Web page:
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Catherine Heard project, “Redwork: The Emperor of Atlantis.”A webinar Sunday will feature art professor Catherine Heard discussing public participation in her community embroidery project, “Redwork: The Emperor of Atlantis.”

Professor mobilizing co-creators for installation project

UWindsor arts professor Catherine Heard is seeking to engage people from diverse communities as co-creators in a large-scale sculptural installation work-in-progress scheduled for exhibition in 2023.

Prof. Heard’s project Redwork: The Emperor of Atlantis reflects her interdisciplinary practice and expands it by integrating submissions of embroidery — the art needlework known as “redwork” — from the public.

“Following the conventions established in traditional community quilting projects, contributors sew their initials or signatures into their patches,” says Prof. Heard. “They may choose a traditional redwork design or may select from amongst the categories of political patterns created for this work, including: the War on Terror, the Vietnam War, the Iranian revolution, Abu Ghraib prison, Black lives and histories, and Canadian residential schools.”

Heard will be joined by textile artist Shiemara Hogarth to discuss the project and how it manifests themes of political activism, collaboration, and community in an online conversation hosted by the Art Gallery of Windsor, the Niagara Artists Centre, and the Textile Museum of Canada on Sunday, April 11, from 2 to 3 p.m. Find details, including registration for the webinar, on the gallery’s website.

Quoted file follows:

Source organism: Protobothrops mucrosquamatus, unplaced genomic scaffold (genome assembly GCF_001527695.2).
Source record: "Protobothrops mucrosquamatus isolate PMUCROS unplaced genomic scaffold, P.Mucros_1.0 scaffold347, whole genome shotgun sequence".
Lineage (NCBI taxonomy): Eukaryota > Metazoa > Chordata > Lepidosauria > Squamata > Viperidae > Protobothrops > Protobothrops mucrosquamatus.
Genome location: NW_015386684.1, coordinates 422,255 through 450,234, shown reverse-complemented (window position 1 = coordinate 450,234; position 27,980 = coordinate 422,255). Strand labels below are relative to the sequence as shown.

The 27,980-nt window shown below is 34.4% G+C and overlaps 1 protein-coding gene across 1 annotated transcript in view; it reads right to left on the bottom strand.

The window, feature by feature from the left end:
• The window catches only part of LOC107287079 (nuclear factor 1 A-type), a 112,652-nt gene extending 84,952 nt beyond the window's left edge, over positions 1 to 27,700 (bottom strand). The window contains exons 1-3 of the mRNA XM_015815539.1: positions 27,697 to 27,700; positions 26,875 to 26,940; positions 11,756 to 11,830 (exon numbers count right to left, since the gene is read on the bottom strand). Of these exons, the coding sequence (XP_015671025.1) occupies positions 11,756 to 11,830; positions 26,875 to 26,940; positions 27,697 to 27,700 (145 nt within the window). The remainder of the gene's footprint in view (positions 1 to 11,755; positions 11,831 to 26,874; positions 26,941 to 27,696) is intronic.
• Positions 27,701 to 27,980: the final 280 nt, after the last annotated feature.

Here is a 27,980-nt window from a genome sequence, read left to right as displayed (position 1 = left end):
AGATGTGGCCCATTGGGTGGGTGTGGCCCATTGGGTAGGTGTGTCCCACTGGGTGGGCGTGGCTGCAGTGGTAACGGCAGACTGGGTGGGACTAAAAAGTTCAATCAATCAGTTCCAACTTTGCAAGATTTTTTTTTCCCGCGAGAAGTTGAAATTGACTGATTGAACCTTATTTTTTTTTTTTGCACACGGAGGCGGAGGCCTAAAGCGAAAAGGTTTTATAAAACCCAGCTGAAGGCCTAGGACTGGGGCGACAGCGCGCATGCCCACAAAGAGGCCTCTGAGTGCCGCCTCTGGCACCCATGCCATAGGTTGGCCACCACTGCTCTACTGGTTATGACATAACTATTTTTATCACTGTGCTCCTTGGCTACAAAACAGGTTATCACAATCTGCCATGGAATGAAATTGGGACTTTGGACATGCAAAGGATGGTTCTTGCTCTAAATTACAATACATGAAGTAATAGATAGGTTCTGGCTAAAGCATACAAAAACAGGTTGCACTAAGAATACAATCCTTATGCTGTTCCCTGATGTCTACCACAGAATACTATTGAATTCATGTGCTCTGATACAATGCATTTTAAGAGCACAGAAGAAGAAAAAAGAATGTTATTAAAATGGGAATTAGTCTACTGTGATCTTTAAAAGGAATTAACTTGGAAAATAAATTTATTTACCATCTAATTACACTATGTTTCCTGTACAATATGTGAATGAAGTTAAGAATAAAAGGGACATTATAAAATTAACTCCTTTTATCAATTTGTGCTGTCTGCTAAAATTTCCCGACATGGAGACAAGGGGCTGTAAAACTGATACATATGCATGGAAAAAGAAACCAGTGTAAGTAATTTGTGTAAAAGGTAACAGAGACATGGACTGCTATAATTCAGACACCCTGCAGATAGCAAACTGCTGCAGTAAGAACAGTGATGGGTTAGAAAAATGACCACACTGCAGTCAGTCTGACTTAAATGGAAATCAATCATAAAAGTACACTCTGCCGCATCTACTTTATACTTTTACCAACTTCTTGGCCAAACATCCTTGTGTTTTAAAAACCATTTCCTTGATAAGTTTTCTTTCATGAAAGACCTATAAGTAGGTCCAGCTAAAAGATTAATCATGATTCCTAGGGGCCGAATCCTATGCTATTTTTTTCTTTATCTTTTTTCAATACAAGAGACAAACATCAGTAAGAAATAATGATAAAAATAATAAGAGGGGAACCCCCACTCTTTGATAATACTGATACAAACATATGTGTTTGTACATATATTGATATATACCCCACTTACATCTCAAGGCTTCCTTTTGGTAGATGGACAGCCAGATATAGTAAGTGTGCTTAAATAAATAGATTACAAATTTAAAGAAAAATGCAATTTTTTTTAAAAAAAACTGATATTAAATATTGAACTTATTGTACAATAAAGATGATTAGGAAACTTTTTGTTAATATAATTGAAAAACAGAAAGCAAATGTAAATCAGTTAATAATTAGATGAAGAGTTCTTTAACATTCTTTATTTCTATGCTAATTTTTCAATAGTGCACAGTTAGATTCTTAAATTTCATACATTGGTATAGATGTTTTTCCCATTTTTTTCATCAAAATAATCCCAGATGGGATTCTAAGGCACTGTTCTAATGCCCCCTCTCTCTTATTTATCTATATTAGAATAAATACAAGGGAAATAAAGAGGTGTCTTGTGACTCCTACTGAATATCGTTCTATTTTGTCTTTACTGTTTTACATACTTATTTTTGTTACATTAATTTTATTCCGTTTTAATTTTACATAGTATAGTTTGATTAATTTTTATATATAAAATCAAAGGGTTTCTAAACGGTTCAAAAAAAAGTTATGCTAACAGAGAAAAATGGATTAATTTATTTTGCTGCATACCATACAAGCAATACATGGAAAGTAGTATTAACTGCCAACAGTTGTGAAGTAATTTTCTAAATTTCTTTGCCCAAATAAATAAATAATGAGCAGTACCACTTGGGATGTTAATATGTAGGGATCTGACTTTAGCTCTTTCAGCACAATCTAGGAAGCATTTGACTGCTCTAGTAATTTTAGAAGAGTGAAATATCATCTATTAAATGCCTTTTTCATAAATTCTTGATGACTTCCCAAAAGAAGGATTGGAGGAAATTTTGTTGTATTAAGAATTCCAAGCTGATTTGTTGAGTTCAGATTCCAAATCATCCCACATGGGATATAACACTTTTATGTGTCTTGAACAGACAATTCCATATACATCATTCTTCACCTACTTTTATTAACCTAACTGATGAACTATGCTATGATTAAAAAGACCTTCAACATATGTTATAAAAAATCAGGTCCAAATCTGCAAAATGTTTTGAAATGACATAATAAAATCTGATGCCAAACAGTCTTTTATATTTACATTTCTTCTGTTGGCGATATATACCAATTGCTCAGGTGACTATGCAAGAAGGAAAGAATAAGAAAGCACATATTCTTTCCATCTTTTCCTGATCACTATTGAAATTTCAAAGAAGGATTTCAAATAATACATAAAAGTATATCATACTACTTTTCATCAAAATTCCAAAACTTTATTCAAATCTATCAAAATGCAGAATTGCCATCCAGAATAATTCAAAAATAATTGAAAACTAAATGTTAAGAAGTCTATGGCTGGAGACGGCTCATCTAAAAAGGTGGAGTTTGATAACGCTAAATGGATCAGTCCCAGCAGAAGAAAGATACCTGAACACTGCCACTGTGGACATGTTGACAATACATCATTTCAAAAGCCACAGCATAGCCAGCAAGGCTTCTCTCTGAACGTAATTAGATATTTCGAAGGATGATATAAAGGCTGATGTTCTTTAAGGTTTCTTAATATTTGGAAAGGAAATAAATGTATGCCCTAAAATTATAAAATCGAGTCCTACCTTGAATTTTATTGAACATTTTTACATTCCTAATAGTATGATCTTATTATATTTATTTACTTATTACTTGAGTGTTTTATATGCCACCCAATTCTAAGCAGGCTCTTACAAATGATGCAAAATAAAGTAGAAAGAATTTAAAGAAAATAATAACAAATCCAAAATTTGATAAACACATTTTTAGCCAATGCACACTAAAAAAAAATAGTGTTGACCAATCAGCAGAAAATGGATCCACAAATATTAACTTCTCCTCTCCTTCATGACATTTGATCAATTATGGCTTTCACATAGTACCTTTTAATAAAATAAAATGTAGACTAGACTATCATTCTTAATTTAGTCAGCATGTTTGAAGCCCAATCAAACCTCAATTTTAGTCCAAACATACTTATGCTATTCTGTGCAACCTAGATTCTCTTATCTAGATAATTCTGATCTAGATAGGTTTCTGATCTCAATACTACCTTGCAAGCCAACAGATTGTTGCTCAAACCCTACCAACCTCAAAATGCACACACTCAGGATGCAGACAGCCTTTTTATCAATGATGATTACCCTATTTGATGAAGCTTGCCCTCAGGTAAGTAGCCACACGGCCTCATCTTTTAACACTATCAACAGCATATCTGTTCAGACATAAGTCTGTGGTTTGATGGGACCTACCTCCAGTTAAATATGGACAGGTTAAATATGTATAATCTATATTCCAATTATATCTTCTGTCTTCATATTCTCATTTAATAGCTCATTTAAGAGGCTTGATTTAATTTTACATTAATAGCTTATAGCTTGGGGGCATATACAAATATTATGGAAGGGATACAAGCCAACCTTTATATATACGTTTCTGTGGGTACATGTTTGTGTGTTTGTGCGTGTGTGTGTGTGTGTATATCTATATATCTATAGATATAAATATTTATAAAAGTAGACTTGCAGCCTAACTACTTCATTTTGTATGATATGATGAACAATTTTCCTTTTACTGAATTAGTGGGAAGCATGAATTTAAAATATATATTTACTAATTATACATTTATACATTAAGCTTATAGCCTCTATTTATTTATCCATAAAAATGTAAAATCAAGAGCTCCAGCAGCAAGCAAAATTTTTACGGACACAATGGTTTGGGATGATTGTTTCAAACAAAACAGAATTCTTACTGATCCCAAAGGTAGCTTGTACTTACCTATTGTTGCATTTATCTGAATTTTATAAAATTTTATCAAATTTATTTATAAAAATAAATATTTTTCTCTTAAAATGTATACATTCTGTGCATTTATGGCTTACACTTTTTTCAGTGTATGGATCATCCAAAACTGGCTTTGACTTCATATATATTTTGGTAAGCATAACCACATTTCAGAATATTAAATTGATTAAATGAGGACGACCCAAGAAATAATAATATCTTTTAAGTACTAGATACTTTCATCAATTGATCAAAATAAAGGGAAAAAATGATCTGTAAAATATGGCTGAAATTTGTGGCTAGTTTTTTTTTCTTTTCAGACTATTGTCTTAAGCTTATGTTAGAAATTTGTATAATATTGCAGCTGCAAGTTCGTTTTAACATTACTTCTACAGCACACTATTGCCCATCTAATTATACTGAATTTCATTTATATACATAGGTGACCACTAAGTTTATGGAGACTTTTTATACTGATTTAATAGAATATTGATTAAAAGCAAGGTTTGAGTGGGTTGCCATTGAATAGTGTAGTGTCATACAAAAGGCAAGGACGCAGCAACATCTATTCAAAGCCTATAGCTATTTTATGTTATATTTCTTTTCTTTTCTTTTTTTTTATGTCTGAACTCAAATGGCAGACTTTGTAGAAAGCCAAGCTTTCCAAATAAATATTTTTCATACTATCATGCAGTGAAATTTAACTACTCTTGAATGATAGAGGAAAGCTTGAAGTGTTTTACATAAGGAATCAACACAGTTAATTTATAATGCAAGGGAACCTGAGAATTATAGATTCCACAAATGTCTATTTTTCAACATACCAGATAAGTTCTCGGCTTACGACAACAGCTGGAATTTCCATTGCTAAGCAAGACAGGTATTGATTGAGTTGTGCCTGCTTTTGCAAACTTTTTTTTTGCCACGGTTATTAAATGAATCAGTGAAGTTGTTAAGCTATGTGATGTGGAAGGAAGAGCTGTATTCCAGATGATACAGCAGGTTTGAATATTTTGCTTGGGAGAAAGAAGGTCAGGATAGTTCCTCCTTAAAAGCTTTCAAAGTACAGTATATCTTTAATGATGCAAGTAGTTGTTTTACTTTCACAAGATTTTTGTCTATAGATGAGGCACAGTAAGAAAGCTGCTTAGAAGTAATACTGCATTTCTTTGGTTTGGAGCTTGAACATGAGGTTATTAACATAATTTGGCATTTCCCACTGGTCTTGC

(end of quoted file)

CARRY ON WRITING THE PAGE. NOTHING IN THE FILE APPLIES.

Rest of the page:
Attendees will have a chance to request a free sewing kit to participate in follow-up activity on May 9, an online sewing circle to embroider patches for Redwork: The Emperor of Atlantis. Register for the workshop through the museum.

water dropletA team of UWindsor environmental engineering students won the Water Environment Association of Ontario student design competition.

Student team cleans up in water treatment design competition

A group of UWindsor environmental engineering students came to understand the importance of wastewater treatment — and gained experience working as a team with professionals — in winning a student design competition of the Water Environment Association of Ontario.

Cay-Yen Ang, Jordan Goddard, and Fabianna Palacios took top honours against schools from across the province to address a real-world challenge: reducing overflow of wastewater from the treatment and collection system in Port Dalhousie.

The Windsor team developed a design to eliminate overflow with minimal cost, taking into consideration the effects of climate change. The submission recommended adding chemicals to improve the settling of solids during storm events, implementing fine bubble diffusers to increase the capacity of biological treatment, and use tanks existing on the site to disinfect water with chlorine.

Faculty advisor Rajesh Seth said the project showcased the students’ talents.

“Participation in such competitions is a great opportunity to help increase the visibility and profile of Windsor Engineering,” said Dr. Seth. “Winning it is a bonus, as they now move on to the North American competition in Chicago this October.”

The team also expressed gratitude for advice provided by alumni now working for Stantec Consulting: Mike Reaume (BASc 2010, MASc 2013) and Chrissy Jung (BASc 2017, MASc 2019).